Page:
As the 2010 recruiting season begins to wind do..."/>
As the 2010 recruiting season begins to wind do..."/>

Lineage of elite Calipari guards continues with Brandon Knight. Marquis Teague, Anthony Wroten Jr. could extend it even longer


by Andrew Hardison

As the 2010 recruiting season begins to wind down, John Calipari has continued a trend at Kentucky that he set in stone while coaching in Memphis by signing 2010 prospect Brandon Knight.

It’s no secret that the Kentucky Wildcats have become a national recruiting power once more, a la Pitino’s days as ‘King of Camelot,’ when he pitched players on the idea of playing ‘together’ rather than playing ‘alone,’ a motto Calipari has taken to heart during his short tenure as head coach of the ‘Cats.

It isn’t that Pitino coined the phrase, rather Calipari is using it as a pitch to recruits now, and it is just ironic that it fits the way Pitino recruited while he was head coach at Kentucky: the top talent in the nation could come the UK and play ‘together’ rather than as an ‘individual.’

Pitino won a National Championship in ’96, along with an runner-up finish in ’97.

With four Kentucky freshmen deciding to test the NBA waters, Calipari has had to use every trick in the book to get recruits to come to UK. He did it last year with the likes of Wall, Bledsoe, and Cousins, while keeping a key component—Daniel Orton—from a recruiting class left behind by then head coach Billy Gillispie.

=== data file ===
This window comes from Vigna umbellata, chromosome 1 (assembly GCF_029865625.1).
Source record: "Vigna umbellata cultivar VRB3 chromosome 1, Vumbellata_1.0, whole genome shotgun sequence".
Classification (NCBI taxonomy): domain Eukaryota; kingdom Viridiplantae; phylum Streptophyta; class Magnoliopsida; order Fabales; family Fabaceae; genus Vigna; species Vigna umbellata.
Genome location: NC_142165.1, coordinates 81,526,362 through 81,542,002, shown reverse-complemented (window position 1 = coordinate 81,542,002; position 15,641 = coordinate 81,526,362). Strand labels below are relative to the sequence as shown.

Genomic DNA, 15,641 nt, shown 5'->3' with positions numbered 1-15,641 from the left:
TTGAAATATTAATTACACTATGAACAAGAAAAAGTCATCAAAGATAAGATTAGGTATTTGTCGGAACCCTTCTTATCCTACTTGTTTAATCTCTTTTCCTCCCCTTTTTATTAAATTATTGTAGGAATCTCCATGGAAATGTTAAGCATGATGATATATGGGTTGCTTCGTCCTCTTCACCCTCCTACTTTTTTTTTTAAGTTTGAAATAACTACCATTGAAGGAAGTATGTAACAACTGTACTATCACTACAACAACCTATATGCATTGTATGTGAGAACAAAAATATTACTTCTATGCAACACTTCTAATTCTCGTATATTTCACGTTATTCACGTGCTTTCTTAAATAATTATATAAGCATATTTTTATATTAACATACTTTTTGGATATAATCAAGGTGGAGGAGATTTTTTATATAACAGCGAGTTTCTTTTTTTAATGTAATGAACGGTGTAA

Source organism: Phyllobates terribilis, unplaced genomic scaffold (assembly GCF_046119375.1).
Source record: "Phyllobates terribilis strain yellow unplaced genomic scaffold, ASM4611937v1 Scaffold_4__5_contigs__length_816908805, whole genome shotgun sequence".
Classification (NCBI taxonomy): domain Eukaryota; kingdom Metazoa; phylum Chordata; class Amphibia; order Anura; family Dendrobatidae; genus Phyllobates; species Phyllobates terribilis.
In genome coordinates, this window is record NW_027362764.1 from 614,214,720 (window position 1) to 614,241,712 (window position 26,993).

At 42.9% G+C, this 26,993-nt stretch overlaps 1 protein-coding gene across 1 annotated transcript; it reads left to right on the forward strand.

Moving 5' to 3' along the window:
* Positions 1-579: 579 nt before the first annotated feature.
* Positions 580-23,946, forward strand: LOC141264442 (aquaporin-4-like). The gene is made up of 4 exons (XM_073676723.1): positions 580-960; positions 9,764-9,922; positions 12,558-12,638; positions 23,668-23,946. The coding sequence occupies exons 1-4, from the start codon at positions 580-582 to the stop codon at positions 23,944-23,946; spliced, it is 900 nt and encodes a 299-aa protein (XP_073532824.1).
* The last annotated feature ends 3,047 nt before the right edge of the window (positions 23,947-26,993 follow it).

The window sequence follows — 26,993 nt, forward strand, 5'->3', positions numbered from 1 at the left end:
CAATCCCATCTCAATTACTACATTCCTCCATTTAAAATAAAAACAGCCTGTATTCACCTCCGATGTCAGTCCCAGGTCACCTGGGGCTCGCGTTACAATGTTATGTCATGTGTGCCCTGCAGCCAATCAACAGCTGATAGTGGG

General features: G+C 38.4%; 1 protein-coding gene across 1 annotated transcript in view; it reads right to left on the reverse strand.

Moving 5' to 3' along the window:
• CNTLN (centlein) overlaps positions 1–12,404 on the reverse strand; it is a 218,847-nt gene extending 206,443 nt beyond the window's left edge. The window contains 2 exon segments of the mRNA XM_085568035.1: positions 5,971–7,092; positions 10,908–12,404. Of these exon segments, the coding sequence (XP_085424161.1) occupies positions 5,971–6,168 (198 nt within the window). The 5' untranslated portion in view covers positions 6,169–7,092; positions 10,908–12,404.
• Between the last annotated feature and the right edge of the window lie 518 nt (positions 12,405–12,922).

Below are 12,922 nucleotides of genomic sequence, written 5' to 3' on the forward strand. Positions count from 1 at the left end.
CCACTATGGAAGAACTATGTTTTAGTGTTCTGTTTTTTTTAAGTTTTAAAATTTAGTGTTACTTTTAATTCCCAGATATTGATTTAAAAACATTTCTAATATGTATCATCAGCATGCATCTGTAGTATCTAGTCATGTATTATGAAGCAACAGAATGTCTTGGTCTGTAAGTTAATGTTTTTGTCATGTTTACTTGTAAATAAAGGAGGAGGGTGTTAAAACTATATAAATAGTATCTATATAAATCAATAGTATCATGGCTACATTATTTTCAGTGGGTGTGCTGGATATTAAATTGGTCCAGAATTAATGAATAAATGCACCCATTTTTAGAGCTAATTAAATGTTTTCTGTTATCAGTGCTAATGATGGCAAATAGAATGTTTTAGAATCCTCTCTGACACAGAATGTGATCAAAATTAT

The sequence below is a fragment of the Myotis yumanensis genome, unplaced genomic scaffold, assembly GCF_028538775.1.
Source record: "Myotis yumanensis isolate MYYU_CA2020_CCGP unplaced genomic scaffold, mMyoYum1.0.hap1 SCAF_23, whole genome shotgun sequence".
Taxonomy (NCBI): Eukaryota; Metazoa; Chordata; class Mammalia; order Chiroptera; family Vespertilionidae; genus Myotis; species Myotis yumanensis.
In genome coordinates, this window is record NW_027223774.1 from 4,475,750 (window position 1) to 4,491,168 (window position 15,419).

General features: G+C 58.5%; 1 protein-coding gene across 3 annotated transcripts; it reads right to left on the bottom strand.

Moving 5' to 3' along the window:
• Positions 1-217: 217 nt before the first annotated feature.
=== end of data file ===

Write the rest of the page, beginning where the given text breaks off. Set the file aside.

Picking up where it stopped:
Everyone was convinced that Cal couldn’t get both Wall and Bledsoe to play ‘together,’ simply because they played the same position.

We all know how that turned out.

As those players depart, new recruits come in. It’s a vicious cycle, but we better get used to it.

The tough part however, is replacing the services of Wall which is a tough feat to accomplish.

While many players in the nation would struggle to accomplish that feat, Florida’s Brandon Knight will be as good as anyone to try and make that all possible.

The No. 1 senior in the nation according to is headed to Kentucky to try and do what many couldn’t this year: play like Wall. Knight isn’t Wall, but that statement has a flipside, Wall isn’t Knight.

Calipari clearly has a knack for getting these ‘types’ of guards. The easiest way for me to describe these guys are ‘hybrids,’ simply because they aren’t your protypical point guards, their faster, stronger, more athletic, and generally better than any other guards in the nation because their skills allow them to test the NBA draft process after just one season. They’re that good.

Calipari got it done with Derrick Rose and Tyreke Evans first at Memphis, and then replicated that sentiment with Wall at Kentucky. Now with Knight, it’s set to happen all over again.

Knight is as versatile as they come in terms of point guards. At 6’3”, 185 lbs. Knight essentially has the same frame as Wall. Many will be impressed next year with Knight’s ability to rebound, something Wall did at an accelerated rate this past season averaging almost five a game.